"As someone who follows the National Football League through season and offseason, tunes in every day to Boston sports radio, and cannot be interrupted on Sundays in the fall, I was fascinated to read Markovits and Albertson's findings. Men always seem surprised—and a bit bemused—to hear me reel off the details of draft acquisitions and team strategies. Now I understand better why. Male and female sports fans alike will have fun with this book."
—Theda Skocpol, Victor S. Thomas Professor of Government and Sociology, Harvard University
"They provide a comprehensive review and analysis of women's athletics, sport journalism, and difficulties women encounter in the gendered domain of sport.... (T)he book fills a gap in the fandom literature. Thought provoking and enjoyable to read, this book will interest readers in a variety of social scientific fields--e.g., psychology, sociology, history--as well as those interested in sports. Summing Up: Highly recommended."
"Markovits and Albertson explain that just as women have been demoted to secondary roles in the history of sport, female fans have also been relegated to the margins.... While Sportista raises numerous questions and makes controversial claims, the topic of female fandom is relatively under-studied in the discipline of sport studies. Markovits and Albertson's foray into the male-dominated arena of sports spectatorship is a first step toward understanding and deciphering the sidelining of women in the big-time sports in the USA."
—Sport in Society: Cultures, Commerce, Media, Politics
"Sportista is an interesting look at female (and male) sports fandom.... (I)t is an important contribution to the study of sports fandom and a step toward an understanding of why and how women consume sport and why so many don’t."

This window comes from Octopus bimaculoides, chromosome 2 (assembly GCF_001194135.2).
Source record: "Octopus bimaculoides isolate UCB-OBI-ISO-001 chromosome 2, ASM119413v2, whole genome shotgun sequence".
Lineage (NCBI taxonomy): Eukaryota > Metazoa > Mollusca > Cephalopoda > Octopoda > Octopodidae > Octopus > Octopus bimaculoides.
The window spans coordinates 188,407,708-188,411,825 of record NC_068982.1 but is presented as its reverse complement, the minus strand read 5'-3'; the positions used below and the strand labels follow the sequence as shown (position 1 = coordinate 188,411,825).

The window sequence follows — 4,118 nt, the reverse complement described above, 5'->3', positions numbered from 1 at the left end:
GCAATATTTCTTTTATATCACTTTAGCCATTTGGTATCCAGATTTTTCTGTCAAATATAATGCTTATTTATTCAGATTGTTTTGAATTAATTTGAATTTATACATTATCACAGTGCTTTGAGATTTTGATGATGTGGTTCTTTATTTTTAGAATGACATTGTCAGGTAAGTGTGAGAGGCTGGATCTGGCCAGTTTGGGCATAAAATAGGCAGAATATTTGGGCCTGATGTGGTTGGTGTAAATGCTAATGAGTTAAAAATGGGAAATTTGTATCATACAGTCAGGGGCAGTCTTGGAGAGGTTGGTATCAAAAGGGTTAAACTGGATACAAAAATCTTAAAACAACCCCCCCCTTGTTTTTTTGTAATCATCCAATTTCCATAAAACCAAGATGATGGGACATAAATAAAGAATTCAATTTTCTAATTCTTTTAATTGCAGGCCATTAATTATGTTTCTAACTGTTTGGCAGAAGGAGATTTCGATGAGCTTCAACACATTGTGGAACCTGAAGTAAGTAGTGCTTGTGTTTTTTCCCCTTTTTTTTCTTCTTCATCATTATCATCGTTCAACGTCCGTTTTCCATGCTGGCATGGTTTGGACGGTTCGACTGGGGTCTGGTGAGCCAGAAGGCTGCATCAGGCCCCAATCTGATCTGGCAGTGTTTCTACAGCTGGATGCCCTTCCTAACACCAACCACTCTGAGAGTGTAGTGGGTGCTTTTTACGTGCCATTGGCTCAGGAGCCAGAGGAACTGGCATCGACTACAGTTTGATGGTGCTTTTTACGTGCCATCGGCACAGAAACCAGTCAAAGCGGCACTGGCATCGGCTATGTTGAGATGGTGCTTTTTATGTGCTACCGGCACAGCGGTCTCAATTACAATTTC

"Sportista offers an impressively global (in both senses) discussion on the impact of gender segregation in sport.... (T)his text is a fine feminist critique of hegemonic sport culture, and adds to the library of work demonstrating how gender segregation is detrimental to gender parity in sport and in wider culture."
Table of Contents
Preface and Acknowledgments
The Origins of Gender Difference in Sport
2 Women in Men’s Worlds
Process of Exclusion and Suppression of Females in Male-Dominated Realms Other Than Sport
3 Women as Sports Producers
Progress and Problems
4 Fandom and the Typical Female Sports Fan
5 Sportista I: Professional Women in the Contested Space of Sports Media
Issues of Entry and Acceptance
6 Sportista II: Following as a Hobby, the A-Typical Female Sports Fan Superfans in Their Own Right, with Their Own Voice, and Speaking Their Own Language
Appendix: Lists of Interviewees
About the Author(s)
In the Series
Politics, History, and Social Change edited by John C. Torpey
This series will disseminate serious works that analyze the social changes that have transformed our world during the twentieth century and beyond. The main topics to be addressed include international migration; human rights; the political uses of history; the past and future of the nation-state; decolonization and the legacy of imperialism; and global inequality. The series will also translate into English outstanding works by scholars writing in other languages.